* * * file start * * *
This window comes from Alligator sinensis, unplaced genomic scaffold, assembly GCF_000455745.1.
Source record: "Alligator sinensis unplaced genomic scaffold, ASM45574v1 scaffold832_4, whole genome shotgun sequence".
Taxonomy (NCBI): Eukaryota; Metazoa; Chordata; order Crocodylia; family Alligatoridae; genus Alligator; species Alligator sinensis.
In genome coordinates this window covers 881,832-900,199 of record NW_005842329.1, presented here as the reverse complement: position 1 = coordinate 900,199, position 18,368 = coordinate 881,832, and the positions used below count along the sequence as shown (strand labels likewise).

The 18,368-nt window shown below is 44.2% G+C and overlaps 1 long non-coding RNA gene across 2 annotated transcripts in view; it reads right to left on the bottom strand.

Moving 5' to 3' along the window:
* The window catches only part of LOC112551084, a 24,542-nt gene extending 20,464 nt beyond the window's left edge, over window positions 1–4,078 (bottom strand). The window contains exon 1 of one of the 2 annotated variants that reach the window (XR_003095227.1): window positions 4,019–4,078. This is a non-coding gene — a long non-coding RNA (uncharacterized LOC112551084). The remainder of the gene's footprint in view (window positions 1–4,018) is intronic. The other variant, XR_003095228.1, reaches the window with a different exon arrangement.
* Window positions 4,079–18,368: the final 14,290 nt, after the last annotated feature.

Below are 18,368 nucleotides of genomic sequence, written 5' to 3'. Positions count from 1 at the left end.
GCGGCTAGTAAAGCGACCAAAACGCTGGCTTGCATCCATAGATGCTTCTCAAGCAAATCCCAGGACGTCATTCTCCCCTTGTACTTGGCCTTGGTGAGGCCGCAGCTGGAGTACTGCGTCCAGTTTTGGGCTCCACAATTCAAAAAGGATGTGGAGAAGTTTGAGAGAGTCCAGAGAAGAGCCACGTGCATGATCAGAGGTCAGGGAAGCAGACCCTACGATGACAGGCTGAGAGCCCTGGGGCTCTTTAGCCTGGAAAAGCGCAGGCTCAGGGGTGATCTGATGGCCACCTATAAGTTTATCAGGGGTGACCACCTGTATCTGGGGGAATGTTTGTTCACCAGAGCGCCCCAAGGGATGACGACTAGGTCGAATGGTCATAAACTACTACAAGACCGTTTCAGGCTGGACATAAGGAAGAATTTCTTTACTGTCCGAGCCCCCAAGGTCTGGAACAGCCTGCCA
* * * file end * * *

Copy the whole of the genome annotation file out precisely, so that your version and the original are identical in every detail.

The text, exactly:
This window comes from Alligator sinensis, unplaced genomic scaffold, assembly GCF_000455745.1.
Source record: "Alligator sinensis unplaced genomic scaffold, ASM45574v1 scaffold832_4, whole genome shotgun sequence".
Taxonomy (NCBI): Eukaryota; Metazoa; Chordata; order Crocodylia; family Alligatoridae; genus Alligator; species Alligator sinensis.
In genome coordinates this window covers 881,832-900,199 of record NW_005842329.1, presented here as the reverse complement: position 1 = coordinate 900,199, position 18,368 = coordinate 881,832, and the positions used below count along the sequence as shown (strand labels likewise).

The 18,368-nt window shown below is 44.2% G+C and overlaps 1 long non-coding RNA gene across 2 annotated transcripts in view; it reads right to left on the bottom strand.

Moving 5' to 3' along the window:
* The window catches only part of LOC112551084, a 24,542-nt gene extending 20,464 nt beyond the window's left edge, over window positions 1–4,078 (bottom strand). The window contains exon 1 of one of the 2 annotated variants that reach the window (XR_003095227.1): window positions 4,019–4,078. This is a non-coding gene — a long non-coding RNA (uncharacterized LOC112551084). The remainder of the gene's footprint in view (window positions 1–4,018) is intronic. The other variant, XR_003095228.1, reaches the window with a different exon arrangement.
* Window positions 4,079–18,368: the final 14,290 nt, after the last annotated feature.

Below are 18,368 nucleotides of genomic sequence, written 5' to 3'. Positions count from 1 at the left end.
GCGGCTAGTAAAGCGACCAAAACGCTGGCTTGCATCCATAGATGCTTCTCAAGCAAATCCCAGGACGTCATTCTCCCCTTGTACTTGGCCTTGGTGAGGCCGCAGCTGGAGTACTGCGTCCAGTTTTGGGCTCCACAATTCAAAAAGGATGTGGAGAAGTTTGAGAGAGTCCAGAGAAGAGCCACGTGCATGATCAGAGGTCAGGGAAGCAGACCCTACGATGACAGGCTGAGAGCCCTGGGGCTCTTTAGCCTGGAAAAGCGCAGGCTCAGGGGTGATCTGATGGCCACCTATAAGTTTATCAGGGGTGACCACCTGTATCTGGGGGAATGTTTGTTCACCAGAGCGCCCCAAGGGATGACGACTAGGTCGAATGGTCATAAACTACTACAAGACCGTTTCAGGCTGGACATAAGGAAGAATTTCTTTACTGTCCGAGCCCCCAAGGTCTGGAACAGCCTGCCA